Craig T. Smith, 53, a founder of MBNA, CEO of Experian

Craig T. Smith, a founder of MBNA America Bank and chairman of an international credit reporting firm, died of lung cancer Tuesday at Christiana Hospital in Newark, Del. The Havre de Grace resident was 53.

Mr. Smith was born in Albany, N.Y., and moved with his family to Bel Air as a child. He graduated from Bel Air High School in 1969. After earning his bachelor's degree in business management from what is now Towson University in 1973, he embarked on a career in banking, marketing and consulting.


Shortly after his graduation, Mr. Smith was hired by Maryland National Bank as a lender working with private businesses. He rose through the ranks to become a vice president of the bank.

He left in 1982 to establish MBNA America Bank with four business partners. Over the next 12 years, he was a marketing executive at MBNA, which became the largest issuer of credit cards.


Mr. Smith left MBNA in 1994 and started an international management consulting business, Hamilton Partners. It was named after a city in Bermuda that he loved to travel to, said Mr. Smith's wife, the former Diane Thompson, whom he met when both worked at MBNA and married in 1998.

He closed the company in 2000 when he was named chief executive officer of the credit-reporting firm Experian North America.

With operations across the country, Mr. Smith had to travel often. But colleagues said he always found time to talk and build meaningful relationships with people inside and out of the boardroom.

To his numerous employees, Mr. Smith was "just Craig," said Anna Williams, a switchboard operator and longtime employee at a California office of the company, who became friends with Mr. Smith.

"Some executives can be standoffish, but he wasn't like that," she said, describing Mr. Smith as a "warm human being" with a great sense of humor and radiant smile that touched many people. "When he smiled, it came from the inside out; he lit up the room," she said.

Mr. Smith was named CEO of Experian worldwide in 2002, and joined the board of the parent conglomerate Great Universal Stores PLC. He oversaw acquisitions and an expansion of operations across much of Europe. Experian has $2.2 billion in annual sales, with more than 40,000 clients in more than 60 countries, according to its Web site.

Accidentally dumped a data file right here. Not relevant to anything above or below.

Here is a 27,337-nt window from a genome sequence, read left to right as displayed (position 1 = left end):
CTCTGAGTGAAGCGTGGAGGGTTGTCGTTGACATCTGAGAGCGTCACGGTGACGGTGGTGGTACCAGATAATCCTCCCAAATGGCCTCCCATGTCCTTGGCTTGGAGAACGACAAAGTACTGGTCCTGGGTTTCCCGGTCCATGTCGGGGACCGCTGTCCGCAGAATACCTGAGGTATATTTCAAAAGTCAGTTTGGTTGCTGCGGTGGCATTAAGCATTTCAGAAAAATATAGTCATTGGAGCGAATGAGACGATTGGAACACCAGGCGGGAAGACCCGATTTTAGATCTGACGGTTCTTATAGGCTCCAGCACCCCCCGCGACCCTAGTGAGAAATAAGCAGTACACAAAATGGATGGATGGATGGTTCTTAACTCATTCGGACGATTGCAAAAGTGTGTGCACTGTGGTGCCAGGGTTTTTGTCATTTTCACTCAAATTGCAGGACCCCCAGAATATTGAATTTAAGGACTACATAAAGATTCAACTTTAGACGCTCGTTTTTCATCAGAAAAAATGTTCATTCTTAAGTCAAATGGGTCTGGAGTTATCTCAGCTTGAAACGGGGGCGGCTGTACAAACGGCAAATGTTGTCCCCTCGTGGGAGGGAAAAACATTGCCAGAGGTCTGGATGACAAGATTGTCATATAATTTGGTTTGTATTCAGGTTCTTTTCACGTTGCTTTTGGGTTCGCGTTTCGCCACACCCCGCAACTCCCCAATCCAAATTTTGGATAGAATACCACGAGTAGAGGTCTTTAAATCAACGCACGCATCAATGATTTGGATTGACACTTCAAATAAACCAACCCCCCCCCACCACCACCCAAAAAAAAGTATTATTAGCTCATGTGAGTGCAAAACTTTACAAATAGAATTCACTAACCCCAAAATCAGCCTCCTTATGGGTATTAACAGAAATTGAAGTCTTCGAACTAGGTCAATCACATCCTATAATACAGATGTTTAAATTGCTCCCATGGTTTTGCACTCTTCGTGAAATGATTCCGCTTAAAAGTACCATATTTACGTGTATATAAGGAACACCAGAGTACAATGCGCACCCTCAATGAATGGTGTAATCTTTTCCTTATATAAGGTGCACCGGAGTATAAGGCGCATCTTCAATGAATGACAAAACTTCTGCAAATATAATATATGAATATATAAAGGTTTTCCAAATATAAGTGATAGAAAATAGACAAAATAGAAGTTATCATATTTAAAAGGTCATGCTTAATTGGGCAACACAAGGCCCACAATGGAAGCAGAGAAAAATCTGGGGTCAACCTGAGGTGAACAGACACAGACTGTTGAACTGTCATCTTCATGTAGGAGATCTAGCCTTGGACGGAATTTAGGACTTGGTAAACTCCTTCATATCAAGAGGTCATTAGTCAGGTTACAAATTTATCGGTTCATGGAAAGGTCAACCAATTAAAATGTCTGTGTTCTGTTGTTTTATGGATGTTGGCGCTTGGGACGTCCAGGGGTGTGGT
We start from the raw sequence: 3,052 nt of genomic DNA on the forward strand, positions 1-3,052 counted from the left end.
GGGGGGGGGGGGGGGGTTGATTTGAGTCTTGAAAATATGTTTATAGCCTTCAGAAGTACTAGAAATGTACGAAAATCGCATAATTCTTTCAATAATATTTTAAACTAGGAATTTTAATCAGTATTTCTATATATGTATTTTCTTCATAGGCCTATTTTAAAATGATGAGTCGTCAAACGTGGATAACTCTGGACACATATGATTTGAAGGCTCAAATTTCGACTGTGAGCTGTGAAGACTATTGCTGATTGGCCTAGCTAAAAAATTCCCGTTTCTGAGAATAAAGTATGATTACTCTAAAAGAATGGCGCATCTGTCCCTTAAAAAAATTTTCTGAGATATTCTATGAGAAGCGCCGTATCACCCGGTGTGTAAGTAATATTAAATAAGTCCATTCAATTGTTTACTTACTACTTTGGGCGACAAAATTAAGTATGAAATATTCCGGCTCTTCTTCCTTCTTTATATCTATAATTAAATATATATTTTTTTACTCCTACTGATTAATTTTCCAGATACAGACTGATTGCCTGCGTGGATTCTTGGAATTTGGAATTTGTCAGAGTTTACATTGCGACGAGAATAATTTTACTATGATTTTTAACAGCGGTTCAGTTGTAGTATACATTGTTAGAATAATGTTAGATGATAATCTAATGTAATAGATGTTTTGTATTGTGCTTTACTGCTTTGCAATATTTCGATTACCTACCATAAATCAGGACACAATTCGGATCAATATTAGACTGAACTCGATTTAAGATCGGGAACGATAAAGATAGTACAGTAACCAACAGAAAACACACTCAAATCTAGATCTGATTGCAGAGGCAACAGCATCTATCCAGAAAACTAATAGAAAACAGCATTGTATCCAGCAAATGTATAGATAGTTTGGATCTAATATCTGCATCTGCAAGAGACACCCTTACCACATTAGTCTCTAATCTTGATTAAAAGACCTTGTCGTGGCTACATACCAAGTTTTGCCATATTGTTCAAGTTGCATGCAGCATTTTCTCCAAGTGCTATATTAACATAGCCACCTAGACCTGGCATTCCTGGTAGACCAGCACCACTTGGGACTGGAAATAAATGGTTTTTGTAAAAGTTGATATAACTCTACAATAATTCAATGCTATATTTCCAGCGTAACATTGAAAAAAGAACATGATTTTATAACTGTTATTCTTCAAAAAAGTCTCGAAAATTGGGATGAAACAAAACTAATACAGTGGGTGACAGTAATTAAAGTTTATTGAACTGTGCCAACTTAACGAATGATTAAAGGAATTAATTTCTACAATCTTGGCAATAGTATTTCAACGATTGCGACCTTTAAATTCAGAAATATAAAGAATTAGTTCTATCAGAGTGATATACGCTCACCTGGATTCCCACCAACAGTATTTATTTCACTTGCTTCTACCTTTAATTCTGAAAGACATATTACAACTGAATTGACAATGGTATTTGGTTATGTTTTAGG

"He was very well admired and respected," said Donald Girard, public relations director for Experian North America. "He was valued for his business acumen and strategic vision he brought to the company."

He also directed the company's corporate social responsibility program that dispatched employees to community service events around the world. He also contributed funds to many causes.


Mr. Smith's daughter, Julie L. Givens of Bear, Del., said that for all his corporate demands, he remained a dedicated father.

"You would have never thought he was a chairman of a company," she said. "He always made time for family."

Receiving a diagnosis of cancer in January, he never gave up hope of getting well, family and friends said.

"He was full of hope," said the Rev. Edward Heydt, pastor of Havre de Grace United Methodist Church, where Mr. Smith was a member. "He never gave up, although the cancer took a hold on him."

Mr. Smith enjoyed collecting old cars - some of which are on display in museums. He also loved boating, reading and watching the ocean. Friends said the well-traveled executive found pleasure in water because it was peaceful.

A memorial service will be held at noon today at the church, 101 S. Union Ave.


In addition to his daughter and wife, Mr. Smith is survived by two sons, Jeffrey D. Smith of Walnut Creek, Calif., and Timothy P. Smith of Havre de Grace; his parents, F. Philip and Edith Smith of Bel Air; a sister, Wendy Long of Fallston; and four grandchildren. His marriage to the former Donna Dreyer ended in divorce.